Why are north country schools getting less federal impact aid?

Philadelphia, New York (WWNY) – Fort Drum pumps millions of dollars into the local economy, including schools. It’s called Federal Impact Aid.

But a recent report showed that the aid this year is down millions of dollars from last year.

The halls of Indian River Middle School are under construction. It’s a big renovation project, and offsetting the costs, Federal Impact Aid.

“It puts us in a financial condition where we can do projects like this,” said Indian River Superintendent Troy Decker.

It goes to schools that lose property tax revenue because of tax-exempt federal property within the district, like Fort Drum.

It also goes to districts that have experienced increased costs because of its military-connected students.

“Certainly impact Indian River and Carthage in the biggest way in our region. But there are a number of other districts that receive smaller but still sizeable allocations,” said Jefferson-Lewis BOCES Superintendent Stephen Todd.

According to the most recent Fort Drum Economic Impact Statement, money to Jefferson County schools dropped from a year ago, from $41 million, to $33 million.

Indian River has seen a decrease in military connected students, but still budgeted around the same amount this upcoming year as it did last year: About $18 million in federal revenue.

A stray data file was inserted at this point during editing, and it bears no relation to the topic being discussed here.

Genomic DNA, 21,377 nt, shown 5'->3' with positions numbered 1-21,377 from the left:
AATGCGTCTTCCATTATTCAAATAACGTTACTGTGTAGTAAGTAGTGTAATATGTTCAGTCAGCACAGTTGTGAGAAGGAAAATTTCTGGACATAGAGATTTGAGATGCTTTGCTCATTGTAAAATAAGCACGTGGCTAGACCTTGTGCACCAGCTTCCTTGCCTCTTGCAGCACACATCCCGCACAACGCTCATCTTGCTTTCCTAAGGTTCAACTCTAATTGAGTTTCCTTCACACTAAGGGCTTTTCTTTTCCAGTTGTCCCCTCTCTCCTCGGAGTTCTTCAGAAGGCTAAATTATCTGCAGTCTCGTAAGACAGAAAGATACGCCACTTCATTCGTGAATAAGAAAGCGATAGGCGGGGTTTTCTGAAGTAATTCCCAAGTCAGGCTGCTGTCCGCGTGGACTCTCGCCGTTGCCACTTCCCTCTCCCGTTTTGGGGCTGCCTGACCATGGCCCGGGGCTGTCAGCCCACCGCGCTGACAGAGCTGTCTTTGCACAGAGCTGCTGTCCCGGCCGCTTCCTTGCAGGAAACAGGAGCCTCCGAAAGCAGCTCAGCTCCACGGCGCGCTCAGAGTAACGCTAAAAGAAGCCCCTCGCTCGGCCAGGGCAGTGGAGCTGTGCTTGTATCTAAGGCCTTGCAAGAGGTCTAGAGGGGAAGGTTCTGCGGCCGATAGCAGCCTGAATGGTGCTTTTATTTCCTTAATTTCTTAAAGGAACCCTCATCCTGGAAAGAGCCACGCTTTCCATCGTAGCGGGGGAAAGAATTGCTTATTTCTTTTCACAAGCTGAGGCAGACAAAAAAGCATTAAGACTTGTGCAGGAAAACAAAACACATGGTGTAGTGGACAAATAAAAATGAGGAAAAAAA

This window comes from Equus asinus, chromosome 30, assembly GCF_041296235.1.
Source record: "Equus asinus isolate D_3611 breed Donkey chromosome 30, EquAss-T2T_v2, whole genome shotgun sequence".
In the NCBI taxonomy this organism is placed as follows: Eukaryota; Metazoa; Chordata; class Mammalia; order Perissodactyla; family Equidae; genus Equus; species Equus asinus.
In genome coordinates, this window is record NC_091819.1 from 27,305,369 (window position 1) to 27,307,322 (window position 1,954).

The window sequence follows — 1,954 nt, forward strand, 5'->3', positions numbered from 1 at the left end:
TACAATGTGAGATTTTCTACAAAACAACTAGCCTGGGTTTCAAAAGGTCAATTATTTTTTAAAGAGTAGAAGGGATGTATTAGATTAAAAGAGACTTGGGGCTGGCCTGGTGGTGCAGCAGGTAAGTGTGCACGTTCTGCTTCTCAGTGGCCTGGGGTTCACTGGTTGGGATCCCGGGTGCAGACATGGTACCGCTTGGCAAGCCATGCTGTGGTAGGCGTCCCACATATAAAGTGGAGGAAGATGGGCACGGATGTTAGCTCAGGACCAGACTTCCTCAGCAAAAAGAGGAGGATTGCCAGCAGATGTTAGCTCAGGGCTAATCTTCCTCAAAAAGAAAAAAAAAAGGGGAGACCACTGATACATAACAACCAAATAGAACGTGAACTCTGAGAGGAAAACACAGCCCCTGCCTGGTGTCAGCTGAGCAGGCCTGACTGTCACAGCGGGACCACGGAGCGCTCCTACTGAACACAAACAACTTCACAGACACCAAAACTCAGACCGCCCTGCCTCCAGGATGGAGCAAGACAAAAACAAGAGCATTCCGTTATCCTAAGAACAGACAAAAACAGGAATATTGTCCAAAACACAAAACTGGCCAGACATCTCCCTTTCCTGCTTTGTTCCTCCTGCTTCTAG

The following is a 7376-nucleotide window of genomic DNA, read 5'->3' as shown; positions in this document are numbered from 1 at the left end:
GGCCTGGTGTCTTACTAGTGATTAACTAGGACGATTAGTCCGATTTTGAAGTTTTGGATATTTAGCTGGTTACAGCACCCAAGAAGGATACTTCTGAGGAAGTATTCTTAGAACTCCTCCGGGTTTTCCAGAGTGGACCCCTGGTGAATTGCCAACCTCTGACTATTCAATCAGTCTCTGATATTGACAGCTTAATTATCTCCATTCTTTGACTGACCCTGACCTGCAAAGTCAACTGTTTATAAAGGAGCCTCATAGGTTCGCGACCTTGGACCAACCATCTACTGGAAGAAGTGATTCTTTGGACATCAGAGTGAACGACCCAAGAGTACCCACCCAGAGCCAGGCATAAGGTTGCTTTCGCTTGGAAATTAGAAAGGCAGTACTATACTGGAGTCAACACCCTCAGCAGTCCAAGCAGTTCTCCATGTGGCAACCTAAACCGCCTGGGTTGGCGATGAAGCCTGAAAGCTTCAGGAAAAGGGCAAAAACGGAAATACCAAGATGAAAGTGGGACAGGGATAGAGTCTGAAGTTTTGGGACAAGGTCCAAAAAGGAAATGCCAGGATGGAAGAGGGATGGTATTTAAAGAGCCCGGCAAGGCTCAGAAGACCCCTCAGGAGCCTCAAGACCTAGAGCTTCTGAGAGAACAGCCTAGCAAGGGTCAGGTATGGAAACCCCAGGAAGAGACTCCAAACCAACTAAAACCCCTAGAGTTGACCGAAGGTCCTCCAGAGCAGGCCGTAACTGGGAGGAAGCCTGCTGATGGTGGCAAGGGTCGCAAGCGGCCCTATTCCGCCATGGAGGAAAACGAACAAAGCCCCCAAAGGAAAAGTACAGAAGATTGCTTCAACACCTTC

“Over the last couple of years, there’s been a decrease in families that have traveled with their soldiers to some degree, likely COVID-based decisions,” Decker said.

So why are millions of dollars in federal impact aid disappearing? Well, according to a 2018 report by the State Comptroller’s Office, Carthage Central School District was set to lose a significant amount of its Federal Impact Aid by the 2021-2022 school year.

Our questions about that to Superintendent Jennifer Premo went unanswered.

But estimates from the State Comptroller’s Office indicate Carthage was set to lose about $11 million in aid from 2017 to 2022, because the school lost its “heavily impacted aid” funding, citing the district did not have a high enough percentage of military-connected students

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